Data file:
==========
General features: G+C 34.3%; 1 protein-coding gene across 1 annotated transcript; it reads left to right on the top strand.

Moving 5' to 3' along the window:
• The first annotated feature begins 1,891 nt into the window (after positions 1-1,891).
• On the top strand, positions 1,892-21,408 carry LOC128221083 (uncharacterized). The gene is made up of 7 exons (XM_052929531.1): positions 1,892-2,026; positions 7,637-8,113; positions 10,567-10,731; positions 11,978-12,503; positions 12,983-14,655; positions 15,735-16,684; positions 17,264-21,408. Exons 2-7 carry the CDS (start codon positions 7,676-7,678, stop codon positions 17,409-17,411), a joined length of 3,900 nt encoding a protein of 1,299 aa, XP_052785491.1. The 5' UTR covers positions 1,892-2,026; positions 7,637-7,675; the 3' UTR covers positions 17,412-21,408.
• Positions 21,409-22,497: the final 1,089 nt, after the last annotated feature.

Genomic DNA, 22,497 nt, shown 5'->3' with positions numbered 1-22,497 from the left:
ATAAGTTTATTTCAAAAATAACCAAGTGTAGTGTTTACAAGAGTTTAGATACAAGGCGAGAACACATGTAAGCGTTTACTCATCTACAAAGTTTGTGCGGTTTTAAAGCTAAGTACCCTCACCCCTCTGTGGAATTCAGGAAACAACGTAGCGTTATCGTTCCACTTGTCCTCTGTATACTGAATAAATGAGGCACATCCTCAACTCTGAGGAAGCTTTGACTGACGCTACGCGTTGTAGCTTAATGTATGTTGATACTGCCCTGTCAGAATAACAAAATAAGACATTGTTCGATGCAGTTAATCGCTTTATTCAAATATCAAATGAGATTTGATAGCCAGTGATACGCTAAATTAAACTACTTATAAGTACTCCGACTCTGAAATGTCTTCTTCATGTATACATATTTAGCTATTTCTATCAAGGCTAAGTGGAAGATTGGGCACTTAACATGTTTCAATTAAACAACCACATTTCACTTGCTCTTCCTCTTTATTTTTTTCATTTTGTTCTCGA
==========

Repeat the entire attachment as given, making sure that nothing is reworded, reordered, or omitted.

General features: G+C 34.3%; 1 protein-coding gene across 1 annotated transcript; it reads left to right on the top strand.

Moving 5' to 3' along the window:
• The first annotated feature begins 1,891 nt into the window (after positions 1-1,891).
• On the top strand, positions 1,892-21,408 carry LOC128221083 (uncharacterized). The gene is made up of 7 exons (XM_052929531.1): positions 1,892-2,026; positions 7,637-8,113; positions 10,567-10,731; positions 11,978-12,503; positions 12,983-14,655; positions 15,735-16,684; positions 17,264-21,408. Exons 2-7 carry the CDS (start codon positions 7,676-7,678, stop codon positions 17,409-17,411), a joined length of 3,900 nt encoding a protein of 1,299 aa, XP_052785491.1. The 5' UTR covers positions 1,892-2,026; positions 7,637-7,675; the 3' UTR covers positions 17,412-21,408.
• Positions 21,409-22,497: the final 1,089 nt, after the last annotated feature.

Genomic DNA, 22,497 nt, shown 5'->3' with positions numbered 1-22,497 from the left:
ATAAGTTTATTTCAAAAATAACCAAGTGTAGTGTTTACAAGAGTTTAGATACAAGGCGAGAACACATGTAAGCGTTTACTCATCTACAAAGTTTGTGCGGTTTTAAAGCTAAGTACCCTCACCCCTCTGTGGAATTCAGGAAACAACGTAGCGTTATCGTTCCACTTGTCCTCTGTATACTGAATAAATGAGGCACATCCTCAACTCTGAGGAAGCTTTGACTGACGCTACGCGTTGTAGCTTAATGTATGTTGATACTGCCCTGTCAGAATAACAAAATAAGACATTGTTCGATGCAGTTAATCGCTTTATTCAAATATCAAATGAGATTTGATAGCCAGTGATACGCTAAATTAAACTACTTATAAGTACTCCGACTCTGAAATGTCTTCTTCATGTATACATATTTAGCTATTTCTATCAAGGCTAAGTGGAAGATTGGGCACTTAACATGTTTCAATTAAACAACCACATTTCACTTGCTCTTCCTCTTTATTTTTTTCATTTTGTTCTCGA